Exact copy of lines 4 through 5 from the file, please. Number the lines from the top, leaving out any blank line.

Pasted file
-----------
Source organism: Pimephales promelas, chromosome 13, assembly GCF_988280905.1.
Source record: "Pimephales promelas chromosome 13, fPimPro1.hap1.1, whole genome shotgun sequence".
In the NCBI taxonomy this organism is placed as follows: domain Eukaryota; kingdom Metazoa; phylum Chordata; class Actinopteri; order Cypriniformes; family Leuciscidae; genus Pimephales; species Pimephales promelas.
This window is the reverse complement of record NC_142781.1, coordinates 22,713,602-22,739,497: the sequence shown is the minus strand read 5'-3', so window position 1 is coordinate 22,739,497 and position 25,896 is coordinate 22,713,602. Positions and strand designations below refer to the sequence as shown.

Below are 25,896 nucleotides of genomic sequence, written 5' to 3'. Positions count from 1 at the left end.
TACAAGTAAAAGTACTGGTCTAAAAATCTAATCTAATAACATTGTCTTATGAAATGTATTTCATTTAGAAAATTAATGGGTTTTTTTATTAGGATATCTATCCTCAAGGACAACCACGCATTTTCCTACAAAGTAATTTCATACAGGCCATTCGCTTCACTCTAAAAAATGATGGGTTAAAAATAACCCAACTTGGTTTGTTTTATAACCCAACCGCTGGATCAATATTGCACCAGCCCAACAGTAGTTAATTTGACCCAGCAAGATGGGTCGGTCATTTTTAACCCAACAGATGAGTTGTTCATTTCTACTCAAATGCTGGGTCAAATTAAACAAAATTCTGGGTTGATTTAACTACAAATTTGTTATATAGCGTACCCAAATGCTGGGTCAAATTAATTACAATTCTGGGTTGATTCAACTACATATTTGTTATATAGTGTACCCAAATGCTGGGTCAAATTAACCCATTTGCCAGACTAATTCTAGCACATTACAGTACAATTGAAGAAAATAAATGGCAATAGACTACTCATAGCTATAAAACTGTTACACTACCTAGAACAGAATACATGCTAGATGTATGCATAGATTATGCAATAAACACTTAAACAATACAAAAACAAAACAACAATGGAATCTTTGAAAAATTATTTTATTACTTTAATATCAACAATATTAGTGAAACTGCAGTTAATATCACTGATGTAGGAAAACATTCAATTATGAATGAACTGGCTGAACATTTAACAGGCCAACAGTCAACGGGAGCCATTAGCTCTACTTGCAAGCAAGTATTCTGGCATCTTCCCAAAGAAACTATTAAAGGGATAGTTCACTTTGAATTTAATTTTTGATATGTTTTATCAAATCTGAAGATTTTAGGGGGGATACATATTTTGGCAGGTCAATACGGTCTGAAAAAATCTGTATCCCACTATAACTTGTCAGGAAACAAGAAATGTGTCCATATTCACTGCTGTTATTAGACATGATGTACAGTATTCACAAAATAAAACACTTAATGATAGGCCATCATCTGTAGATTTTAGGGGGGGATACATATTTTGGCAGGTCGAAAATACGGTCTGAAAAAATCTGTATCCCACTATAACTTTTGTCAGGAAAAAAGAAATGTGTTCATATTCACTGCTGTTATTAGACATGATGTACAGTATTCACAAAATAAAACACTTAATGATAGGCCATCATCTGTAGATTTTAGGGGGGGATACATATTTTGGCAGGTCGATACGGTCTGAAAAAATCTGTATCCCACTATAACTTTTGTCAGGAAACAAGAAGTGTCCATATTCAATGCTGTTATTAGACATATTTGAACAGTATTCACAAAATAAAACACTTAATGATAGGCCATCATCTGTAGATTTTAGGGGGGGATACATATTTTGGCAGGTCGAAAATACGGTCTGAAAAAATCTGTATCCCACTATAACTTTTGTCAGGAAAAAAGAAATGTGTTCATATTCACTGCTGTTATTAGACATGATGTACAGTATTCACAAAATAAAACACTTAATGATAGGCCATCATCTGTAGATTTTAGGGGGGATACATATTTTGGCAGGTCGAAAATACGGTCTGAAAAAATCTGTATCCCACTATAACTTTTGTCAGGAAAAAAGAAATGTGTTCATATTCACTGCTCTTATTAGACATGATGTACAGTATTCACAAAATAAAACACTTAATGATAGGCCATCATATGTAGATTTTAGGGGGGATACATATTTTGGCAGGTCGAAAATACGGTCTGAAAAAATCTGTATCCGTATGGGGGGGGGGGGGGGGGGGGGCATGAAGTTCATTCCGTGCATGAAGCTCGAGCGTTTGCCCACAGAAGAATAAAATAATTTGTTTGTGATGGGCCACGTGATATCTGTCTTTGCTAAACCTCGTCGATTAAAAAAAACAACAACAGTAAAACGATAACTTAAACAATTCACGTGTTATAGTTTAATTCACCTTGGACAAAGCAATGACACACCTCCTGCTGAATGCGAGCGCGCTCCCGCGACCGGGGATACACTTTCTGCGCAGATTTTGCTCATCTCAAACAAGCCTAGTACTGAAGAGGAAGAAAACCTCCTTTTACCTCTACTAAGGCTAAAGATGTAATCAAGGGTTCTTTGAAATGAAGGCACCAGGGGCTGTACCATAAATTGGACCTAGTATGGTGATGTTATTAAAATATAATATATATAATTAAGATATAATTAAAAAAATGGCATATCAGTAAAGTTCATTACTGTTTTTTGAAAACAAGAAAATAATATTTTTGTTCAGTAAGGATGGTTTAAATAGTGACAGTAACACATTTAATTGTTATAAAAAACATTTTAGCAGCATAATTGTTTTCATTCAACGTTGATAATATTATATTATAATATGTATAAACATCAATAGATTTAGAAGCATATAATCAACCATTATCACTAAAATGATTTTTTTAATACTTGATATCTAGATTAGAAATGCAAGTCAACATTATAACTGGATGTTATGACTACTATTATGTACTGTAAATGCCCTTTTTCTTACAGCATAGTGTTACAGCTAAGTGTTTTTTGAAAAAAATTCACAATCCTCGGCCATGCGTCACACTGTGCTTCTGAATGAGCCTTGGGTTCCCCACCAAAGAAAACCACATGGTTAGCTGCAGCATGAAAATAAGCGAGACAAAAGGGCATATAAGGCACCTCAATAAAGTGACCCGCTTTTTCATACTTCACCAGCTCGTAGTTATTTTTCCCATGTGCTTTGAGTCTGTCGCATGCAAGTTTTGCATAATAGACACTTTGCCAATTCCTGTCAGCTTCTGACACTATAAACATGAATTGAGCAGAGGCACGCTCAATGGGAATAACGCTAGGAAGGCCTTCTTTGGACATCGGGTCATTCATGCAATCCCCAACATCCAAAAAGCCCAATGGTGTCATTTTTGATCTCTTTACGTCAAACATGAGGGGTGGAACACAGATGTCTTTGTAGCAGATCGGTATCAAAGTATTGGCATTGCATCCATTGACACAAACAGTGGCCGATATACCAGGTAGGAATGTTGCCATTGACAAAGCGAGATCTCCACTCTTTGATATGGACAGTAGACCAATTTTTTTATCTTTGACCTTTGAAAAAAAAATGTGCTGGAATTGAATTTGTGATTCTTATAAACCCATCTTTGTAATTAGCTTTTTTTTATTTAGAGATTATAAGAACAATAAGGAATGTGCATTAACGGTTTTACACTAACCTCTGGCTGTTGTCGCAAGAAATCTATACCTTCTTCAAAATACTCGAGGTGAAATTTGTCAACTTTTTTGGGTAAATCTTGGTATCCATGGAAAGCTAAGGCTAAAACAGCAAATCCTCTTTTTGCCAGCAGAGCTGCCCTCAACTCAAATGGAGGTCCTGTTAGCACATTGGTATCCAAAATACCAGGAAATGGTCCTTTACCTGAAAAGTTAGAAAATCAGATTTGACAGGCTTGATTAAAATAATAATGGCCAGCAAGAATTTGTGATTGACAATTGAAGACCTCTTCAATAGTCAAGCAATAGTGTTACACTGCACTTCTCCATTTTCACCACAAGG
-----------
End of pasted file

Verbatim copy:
This window is the reverse complement of record NC_142781.1, coordinates 22,713,602-22,739,497: the sequence shown is the minus strand read 5'-3', so window position 1 is coordinate 22,739,497 and position 25,896 is coordinate 22,713,602. Positions and strand designations below refer to the sequence as shown.

Below are 25,896 nucleotides of genomic sequence, written 5' to 3'. Positions count from 1 at the left end.